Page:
Advocates for corrections officers and inmates are raising alarms about the lack of COVID-19 vaccines targeted to state prisons and county jails.
Their complaints center on a state policy change that put about 3.5 million people ahead of prison employees in line for a vaccine.
The recent change comes as COVID-19 rages at State Correctional Facility Forest and amid outbreaks at 23 other state facilities and at least one county jail, according to this Pennsylvania Prison Society map that combines state Department of Corrections data and news reports.
Prisons face many of the same risks for spreading the coronavirus as do nursing homes, but unlike health care workers and residents, prison guards and inmates have not gotten access to the vaccine.
About 11,000 state correctional facility employees were waiting to get their shots as part of phase 1B of the state’s vaccine rollout, said Pennsylvania State Corrections Officers Association spokesperson John Eckenrode. They were told to expect that to happen in April.
However, when the Wolf Administration expanded who is eligible for the vaccine in phase 1A to include people over 65 as well as younger people with certain risk factors, that put millions of people in front of them in line, Eckenrode said.
“It makes absolutely no sense why we would be pushed to the back,” he said.
Because prison employees often are the ones bringing the virus into a facility, vaccinating guards would protect both staff and inmates, Eckenrode said.
At the Pennsylvania Prison Society, which advocates for inmates, Executive Director Claire Shubik-Richards said vaccinating guards helps people incarcerated in prison as well.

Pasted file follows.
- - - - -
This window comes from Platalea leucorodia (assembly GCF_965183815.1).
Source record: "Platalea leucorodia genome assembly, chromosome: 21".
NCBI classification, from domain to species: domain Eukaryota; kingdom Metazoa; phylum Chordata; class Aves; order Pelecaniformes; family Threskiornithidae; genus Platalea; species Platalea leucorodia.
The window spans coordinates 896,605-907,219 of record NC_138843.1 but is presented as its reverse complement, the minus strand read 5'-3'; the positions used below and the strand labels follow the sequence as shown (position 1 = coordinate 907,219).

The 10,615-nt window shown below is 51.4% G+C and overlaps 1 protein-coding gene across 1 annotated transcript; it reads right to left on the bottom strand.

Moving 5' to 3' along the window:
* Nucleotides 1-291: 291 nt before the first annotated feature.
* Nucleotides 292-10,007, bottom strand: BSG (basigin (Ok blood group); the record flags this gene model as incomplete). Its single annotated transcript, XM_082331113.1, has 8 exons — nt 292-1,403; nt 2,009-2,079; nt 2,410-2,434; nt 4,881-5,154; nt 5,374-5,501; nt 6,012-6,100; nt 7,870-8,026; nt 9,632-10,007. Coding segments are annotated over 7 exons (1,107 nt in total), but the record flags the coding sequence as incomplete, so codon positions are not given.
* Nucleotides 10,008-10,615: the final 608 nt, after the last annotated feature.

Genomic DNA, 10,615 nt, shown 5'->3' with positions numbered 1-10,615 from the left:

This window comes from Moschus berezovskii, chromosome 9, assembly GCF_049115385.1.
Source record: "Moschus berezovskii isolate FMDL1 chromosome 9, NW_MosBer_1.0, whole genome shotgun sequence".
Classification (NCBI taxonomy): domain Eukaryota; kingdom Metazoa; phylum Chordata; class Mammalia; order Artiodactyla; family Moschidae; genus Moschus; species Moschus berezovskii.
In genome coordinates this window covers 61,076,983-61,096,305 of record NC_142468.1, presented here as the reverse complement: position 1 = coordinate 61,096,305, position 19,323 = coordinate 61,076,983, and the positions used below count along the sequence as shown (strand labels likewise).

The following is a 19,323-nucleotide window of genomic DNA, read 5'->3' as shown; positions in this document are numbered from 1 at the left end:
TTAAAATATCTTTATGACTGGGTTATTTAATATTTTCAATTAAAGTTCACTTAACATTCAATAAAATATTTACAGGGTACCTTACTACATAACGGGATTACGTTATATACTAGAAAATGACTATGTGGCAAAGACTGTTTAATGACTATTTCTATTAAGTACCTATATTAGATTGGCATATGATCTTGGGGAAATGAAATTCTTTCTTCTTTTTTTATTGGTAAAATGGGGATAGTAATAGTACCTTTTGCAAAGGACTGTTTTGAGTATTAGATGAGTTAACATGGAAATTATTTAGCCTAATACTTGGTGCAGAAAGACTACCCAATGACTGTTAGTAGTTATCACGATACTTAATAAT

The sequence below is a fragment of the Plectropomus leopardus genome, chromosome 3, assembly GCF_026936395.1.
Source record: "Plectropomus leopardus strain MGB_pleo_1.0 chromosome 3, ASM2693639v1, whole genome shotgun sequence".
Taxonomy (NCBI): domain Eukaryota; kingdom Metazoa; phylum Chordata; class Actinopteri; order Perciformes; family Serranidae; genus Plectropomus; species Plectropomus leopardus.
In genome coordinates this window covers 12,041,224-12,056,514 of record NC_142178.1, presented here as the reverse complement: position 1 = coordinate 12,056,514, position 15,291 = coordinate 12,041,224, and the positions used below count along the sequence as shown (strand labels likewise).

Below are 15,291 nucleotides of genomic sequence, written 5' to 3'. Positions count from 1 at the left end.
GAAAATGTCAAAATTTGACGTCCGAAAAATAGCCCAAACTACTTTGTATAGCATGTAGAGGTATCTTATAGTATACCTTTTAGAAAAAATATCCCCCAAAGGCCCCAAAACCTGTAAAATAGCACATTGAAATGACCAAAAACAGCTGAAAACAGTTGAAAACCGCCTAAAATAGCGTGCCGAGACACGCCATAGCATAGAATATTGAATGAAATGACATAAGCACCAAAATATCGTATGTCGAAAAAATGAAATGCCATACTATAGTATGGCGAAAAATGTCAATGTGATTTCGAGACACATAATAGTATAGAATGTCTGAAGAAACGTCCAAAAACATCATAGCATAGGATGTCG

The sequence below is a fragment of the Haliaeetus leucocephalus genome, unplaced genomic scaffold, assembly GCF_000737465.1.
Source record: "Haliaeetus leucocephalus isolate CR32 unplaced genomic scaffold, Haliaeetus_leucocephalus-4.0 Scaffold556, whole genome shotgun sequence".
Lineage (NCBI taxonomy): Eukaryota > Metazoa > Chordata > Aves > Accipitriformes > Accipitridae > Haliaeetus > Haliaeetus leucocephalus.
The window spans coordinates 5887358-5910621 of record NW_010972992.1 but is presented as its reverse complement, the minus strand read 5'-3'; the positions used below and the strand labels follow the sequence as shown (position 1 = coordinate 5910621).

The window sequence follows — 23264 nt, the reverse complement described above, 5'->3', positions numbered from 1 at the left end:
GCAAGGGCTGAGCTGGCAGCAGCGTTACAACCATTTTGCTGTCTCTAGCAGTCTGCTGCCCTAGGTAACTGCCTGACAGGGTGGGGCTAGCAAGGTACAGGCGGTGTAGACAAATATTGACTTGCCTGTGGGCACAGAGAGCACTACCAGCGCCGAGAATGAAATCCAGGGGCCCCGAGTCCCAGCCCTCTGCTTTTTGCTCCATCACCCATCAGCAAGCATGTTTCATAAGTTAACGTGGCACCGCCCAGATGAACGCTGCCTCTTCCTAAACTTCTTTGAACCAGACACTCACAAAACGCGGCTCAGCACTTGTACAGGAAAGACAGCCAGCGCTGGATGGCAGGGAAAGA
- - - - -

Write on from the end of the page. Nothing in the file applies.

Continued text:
“There’s a reason why people in nursing homes, staff at nursing homes, are some of the first people to have access to the vaccine, and it should be the same or similar for people who work in prisons,” Shubik-Richards said.
Across Pennsylvania, more than 1,430 inmates and 565 employees are sick with the virus, state data show. Calling it “a desperate situation,” Shubik-Richards said six people in custody and three corrections staff died within the past week.
Online, obituaries for prison guards who recently died from COVID-19 are easy to find:
Corrections officer Gary Dean was diagnosed in December, according to an Allentown Morning Call report. After having a kidney removed and being placed on a ventilator, the 30-year-old died Jan. 21.
Lenward “Wood” McMillan worked at York County Prison for nearly 20 years before he died at age 51 after being exposed to another corrections officer who tested positive, the York Dispatch reports.
In Clearfield County, Kyle Dixon was 27 years old when he died “after a lengthy, hard-fought battle with COVID-19,” according to his obituary.
At least 97 inmates have died at state facilities in Pennsylvania, corrections data show. Their stories are harder to track: In one documented case, the family of 60-year-old Edward Ball was not notified for a month until after their loved one died from the virus while in prison, according to Spotlight PA.
The state health department noted that some prison guards will be able to get the vaccine now because they have qualifying medical conditions putting them at higher risk. However, the same cannot be said for people incarcerated in prison.
Because Pennsylvania has a high rate of life sentences, its prisons have a higher-than-average number of people who are 65 or older, Shubik-Richards said. Additionally, many people in prisons have health problems and other risk factors that would qualify them for the COVID-19 vaccine under phase 1A.
Department of Corrections spokesperson Maria Bivens confirmed that state prison inmates do not have access to the COVID-19 vaccine regardless of their age or health condition.
The Wolf Administration said no plans are in place to prioritize corrections officers.
“As you know, the amount of vaccine available right now is extremely limited,” said spokesperson Lyndsay Kensinger. “The state’s vaccination plan is aligned with CDC guidelines and designed to get the limited amount of vaccine first to health care workers who keep us all safe and vulnerable, high-risk people to save lives.”
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